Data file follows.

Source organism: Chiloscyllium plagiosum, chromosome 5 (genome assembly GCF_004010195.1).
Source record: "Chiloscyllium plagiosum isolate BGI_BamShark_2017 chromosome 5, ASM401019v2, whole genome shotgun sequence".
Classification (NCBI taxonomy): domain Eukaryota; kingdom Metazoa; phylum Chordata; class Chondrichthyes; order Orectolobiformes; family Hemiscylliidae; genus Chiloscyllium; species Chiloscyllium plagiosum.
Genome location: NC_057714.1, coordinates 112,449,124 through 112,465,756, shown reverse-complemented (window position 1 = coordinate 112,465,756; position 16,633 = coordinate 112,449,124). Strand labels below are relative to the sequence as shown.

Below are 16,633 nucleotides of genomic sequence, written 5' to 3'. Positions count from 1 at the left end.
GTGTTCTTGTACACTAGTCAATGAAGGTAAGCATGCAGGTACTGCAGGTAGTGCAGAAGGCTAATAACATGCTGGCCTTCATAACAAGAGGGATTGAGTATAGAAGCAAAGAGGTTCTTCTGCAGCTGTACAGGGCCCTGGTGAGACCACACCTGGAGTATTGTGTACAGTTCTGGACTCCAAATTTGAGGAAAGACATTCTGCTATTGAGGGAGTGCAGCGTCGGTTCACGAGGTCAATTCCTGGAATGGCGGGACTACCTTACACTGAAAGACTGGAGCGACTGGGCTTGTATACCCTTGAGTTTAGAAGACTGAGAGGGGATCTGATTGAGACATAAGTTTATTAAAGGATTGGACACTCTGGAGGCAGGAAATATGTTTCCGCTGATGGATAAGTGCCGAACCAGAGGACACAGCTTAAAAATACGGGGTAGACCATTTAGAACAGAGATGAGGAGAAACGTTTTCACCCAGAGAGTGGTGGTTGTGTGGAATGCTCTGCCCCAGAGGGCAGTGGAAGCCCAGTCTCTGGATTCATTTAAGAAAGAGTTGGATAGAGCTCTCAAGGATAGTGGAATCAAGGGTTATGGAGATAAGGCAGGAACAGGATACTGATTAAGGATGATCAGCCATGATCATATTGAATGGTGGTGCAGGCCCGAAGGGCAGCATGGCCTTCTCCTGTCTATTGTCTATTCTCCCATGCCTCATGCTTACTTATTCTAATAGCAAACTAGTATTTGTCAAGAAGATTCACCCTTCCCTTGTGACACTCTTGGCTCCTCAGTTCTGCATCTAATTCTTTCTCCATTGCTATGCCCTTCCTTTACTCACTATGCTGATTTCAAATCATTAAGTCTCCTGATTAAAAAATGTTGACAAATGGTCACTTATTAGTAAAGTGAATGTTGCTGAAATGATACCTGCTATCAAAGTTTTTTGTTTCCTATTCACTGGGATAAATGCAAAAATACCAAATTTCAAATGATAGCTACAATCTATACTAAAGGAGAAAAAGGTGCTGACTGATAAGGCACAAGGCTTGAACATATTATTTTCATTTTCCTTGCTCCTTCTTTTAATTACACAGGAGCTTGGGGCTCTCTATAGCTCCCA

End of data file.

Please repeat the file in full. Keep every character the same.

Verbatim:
Source organism: Chiloscyllium plagiosum, chromosome 5 (genome assembly GCF_004010195.1).
Source record: "Chiloscyllium plagiosum isolate BGI_BamShark_2017 chromosome 5, ASM401019v2, whole genome shotgun sequence".
Classification (NCBI taxonomy): domain Eukaryota; kingdom Metazoa; phylum Chordata; class Chondrichthyes; order Orectolobiformes; family Hemiscylliidae; genus Chiloscyllium; species Chiloscyllium plagiosum.
Genome location: NC_057714.1, coordinates 112,449,124 through 112,465,756, shown reverse-complemented (window position 1 = coordinate 112,465,756; position 16,633 = coordinate 112,449,124). Strand labels below are relative to the sequence as shown.

Below are 16,633 nucleotides of genomic sequence, written 5' to 3'. Positions count from 1 at the left end.
GTGTTCTTGTACACTAGTCAATGAAGGTAAGCATGCAGGTACTGCAGGTAGTGCAGAAGGCTAATAACATGCTGGCCTTCATAACAAGAGGGATTGAGTATAGAAGCAAAGAGGTTCTTCTGCAGCTGTACAGGGCCCTGGTGAGACCACACCTGGAGTATTGTGTACAGTTCTGGACTCCAAATTTGAGGAAAGACATTCTGCTATTGAGGGAGTGCAGCGTCGGTTCACGAGGTCAATTCCTGGAATGGCGGGACTACCTTACACTGAAAGACTGGAGCGACTGGGCTTGTATACCCTTGAGTTTAGAAGACTGAGAGGGGATCTGATTGAGACATAAGTTTATTAAAGGATTGGACACTCTGGAGGCAGGAAATATGTTTCCGCTGATGGATAAGTGCCGAACCAGAGGACACAGCTTAAAAATACGGGGTAGACCATTTAGAACAGAGATGAGGAGAAACGTTTTCACCCAGAGAGTGGTGGTTGTGTGGAATGCTCTGCCCCAGAGGGCAGTGGAAGCCCAGTCTCTGGATTCATTTAAGAAAGAGTTGGATAGAGCTCTCAAGGATAGTGGAATCAAGGGTTATGGAGATAAGGCAGGAACAGGATACTGATTAAGGATGATCAGCCATGATCATATTGAATGGTGGTGCAGGCCCGAAGGGCAGCATGGCCTTCTCCTGTCTATTGTCTATTCTCCCATGCCTCATGCTTACTTATTCTAATAGCAAACTAGTATTTGTCAAGAAGATTCACCCTTCCCTTGTGACACTCTTGGCTCCTCAGTTCTGCATCTAATTCTTTCTCCATTGCTATGCCCTTCCTTTACTCACTATGCTGATTTCAAATCATTAAGTCTCCTGATTAAAAAATGTTGACAAATGGTCACTTATTAGTAAAGTGAATGTTGCTGAAATGATACCTGCTATCAAAGTTTTTTGTTTCCTATTCACTGGGATAAATGCAAAAATACCAAATTTCAAATGATAGCTACAATCTATACTAAAGGAGAAAAAGGTGCTGACTGATAAGGCACAAGGCTTGAACATATTATTTTCATTTTCCTTGCTCCTTCTTTTAATTACACAGGAGCTTGGGGCTCTCTATAGCTCCCA